As this shift in legal work from larger to smaller law firms is occurring, women and minorities are launching businesses at an explosive pace. According to the U.S. Census Bureau’s latest figures, women owned 7.8 million U.S. businesses in 2007, a rise of more that 20 percent from 2002. In fact, in 2007, women-owned businesses accounted for nearly 30 percent of all businesses in the United States. Through their businesses, women employed 7.6 million employees and generated a whopping $1.2 trillion in receipts. Based on such figures, it is estimated that women launched 740 businesses a day on average in 2013 and 1,200 a day on average in 2014. In fact, it is estimated that four out of every ten new businesses currently being opened—nearly half—are woman-owned.
According the U.S. Census Bureau, there were also 5.8 million minority-owned businesses in the U.S. in 2007. That represents a rise of 45.6 percent from 2002. Minority-owned businesses in the U.S. are being founded at a rate of over two times the speed of other businesses. They’re employing 5.9 million people, and generating receipts totaling $164.4 billion. This number is sure to skyrocket along with the growing number of minorities in the country.
A portion of the new women and minority-owned businesses are law firms. I cannot say how many, but I suspect the number of women and minority-owned law firms are rising along with the number of other women and minority-owned businesses.
Tying the shift in legal spend to the rise of women and minority-owned law firms
Big Law, take note: connections with the largest clients are about to be owned by the most diverse and inclusive law firms. Women and minority-owned law firms are already capturing a portion of the legal work that is shifting away from larger, so-called pedigreed firms, to smaller firms. NAMWOLF (National Association of Minority and Women Owned Law Firms) law firm members are likely seeing a nice portion of it.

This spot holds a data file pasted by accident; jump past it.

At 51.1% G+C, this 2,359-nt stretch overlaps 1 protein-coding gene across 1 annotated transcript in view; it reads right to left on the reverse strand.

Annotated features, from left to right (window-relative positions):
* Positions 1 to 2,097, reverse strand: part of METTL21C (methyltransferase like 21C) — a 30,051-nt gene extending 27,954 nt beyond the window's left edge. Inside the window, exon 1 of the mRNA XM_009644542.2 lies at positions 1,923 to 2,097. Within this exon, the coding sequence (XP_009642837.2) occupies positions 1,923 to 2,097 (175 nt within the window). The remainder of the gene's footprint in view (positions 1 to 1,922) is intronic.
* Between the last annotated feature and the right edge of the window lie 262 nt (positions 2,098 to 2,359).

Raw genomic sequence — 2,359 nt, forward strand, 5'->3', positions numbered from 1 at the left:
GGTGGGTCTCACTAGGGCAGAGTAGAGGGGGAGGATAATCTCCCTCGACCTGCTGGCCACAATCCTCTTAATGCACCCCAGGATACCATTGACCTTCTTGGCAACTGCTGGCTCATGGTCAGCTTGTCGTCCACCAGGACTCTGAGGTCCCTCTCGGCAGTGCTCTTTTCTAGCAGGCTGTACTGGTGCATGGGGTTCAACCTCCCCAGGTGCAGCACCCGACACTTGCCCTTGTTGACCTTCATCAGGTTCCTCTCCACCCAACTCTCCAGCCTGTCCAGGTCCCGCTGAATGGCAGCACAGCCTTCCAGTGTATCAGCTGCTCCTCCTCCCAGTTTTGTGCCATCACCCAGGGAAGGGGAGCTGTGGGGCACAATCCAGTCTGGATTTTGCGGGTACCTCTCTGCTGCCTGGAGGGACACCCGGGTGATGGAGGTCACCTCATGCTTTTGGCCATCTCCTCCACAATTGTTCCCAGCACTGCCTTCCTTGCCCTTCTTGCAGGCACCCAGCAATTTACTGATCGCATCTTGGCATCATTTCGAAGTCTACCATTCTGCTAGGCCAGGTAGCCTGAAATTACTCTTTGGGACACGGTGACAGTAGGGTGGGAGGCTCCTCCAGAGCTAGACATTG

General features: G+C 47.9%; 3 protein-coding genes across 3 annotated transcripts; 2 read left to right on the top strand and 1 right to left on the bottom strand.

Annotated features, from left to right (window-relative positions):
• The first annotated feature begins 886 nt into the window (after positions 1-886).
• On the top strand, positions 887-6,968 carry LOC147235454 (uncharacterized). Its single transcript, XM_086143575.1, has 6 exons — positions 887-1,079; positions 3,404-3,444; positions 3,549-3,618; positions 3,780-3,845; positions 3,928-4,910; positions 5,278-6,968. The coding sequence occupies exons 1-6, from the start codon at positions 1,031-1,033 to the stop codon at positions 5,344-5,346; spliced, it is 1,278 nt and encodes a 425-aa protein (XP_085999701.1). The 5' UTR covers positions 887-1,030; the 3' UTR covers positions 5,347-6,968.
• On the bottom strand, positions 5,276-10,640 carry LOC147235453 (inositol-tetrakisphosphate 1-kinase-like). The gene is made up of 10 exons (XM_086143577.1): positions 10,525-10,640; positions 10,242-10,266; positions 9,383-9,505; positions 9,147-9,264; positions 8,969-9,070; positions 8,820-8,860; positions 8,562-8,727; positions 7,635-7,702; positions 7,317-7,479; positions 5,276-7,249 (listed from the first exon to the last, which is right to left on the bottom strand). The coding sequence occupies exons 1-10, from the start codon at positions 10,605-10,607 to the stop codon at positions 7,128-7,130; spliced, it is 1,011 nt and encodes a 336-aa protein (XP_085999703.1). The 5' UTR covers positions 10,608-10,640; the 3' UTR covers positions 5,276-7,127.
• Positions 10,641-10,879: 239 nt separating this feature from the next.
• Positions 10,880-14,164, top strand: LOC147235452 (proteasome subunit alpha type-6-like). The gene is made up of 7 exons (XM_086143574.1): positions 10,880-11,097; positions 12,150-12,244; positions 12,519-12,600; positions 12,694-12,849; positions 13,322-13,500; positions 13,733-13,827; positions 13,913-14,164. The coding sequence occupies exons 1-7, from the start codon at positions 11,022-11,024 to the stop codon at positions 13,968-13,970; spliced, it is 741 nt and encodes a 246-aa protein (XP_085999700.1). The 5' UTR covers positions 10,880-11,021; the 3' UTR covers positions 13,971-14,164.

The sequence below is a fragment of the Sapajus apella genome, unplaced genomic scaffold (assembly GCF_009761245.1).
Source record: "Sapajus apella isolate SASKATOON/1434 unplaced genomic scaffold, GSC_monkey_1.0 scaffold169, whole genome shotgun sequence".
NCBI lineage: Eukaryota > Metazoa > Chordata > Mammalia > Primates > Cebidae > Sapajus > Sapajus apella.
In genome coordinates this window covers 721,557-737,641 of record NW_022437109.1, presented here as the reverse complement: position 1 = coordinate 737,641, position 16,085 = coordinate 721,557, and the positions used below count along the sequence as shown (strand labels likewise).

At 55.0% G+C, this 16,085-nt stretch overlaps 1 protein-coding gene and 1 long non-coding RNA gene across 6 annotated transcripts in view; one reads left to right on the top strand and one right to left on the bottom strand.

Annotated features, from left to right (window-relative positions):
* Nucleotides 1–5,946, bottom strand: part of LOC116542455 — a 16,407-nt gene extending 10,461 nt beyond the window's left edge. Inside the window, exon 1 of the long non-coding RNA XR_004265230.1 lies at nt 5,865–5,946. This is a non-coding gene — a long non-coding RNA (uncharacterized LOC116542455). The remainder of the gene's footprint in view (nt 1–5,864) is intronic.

NAMWOLF members include approximately 145 women and minority-owned law firms in the country that have passed NAMWOLF’s screening selection process.
Every law firm seeking to become a NAMWOLF member must have a minimum of three corporate references (preferably from Fortune 50 or Fortune 100 companies) from assignments performed within the last two years, in addition to being certified as woman or minority-owned. Also, among other membership criteria, the attorneys practicing at the firm must receive, on average, an AV Preeminent rating from Martindale-Hubbell—the highest rating available.
My fellow NAMWOLF law firm owners generally came from pedigreed firms, as I did before launching my firm. Ours are precisely the types of law firms to which GCs are shifting their work. The fact that each NAMWOLF firm had the client base required to satisfy NAMWOLF’s membership criteria shows these 145 women and minority-owned law firms successfully attract major clients.
Through NAMWOLF, our firms network and build relationships with in-house counsel from supportive Fortune 500 companies, major governmental entities, and large nonprofit associations. Such entities support NAMWOLF because, like the GCs mentioned above, they see the value—the quality and efficiency—we bring relative to the pedigreed firms from which most of us came. In fact, in-house counsel represent the vast majority of the NAMWOLF Admissions Committee that reviews applicants and determines which law firms are forwarded for further review and approval.
When I opened my law firm, I wanted to build a diverse and inclusive environment welcoming of all talented lawyers. My colleagues share this vision of expanding equality in the profession. For instance, my partner Mary Ann Mullaney and I co-founded the Fearless Women’s Network, a nonprofit dedicated to shattering glass ceilings and obliterating unequal pay for women and minorities. We put on the Fearless Women Network’s first symposium, “Harnessing the Competitive Advantage of Greater Diversity and Inclusion by Achieving Pay Equity,” before an audience of more than 90 people. Axelrod Firm attorney Vanessa Snyder helped us do it.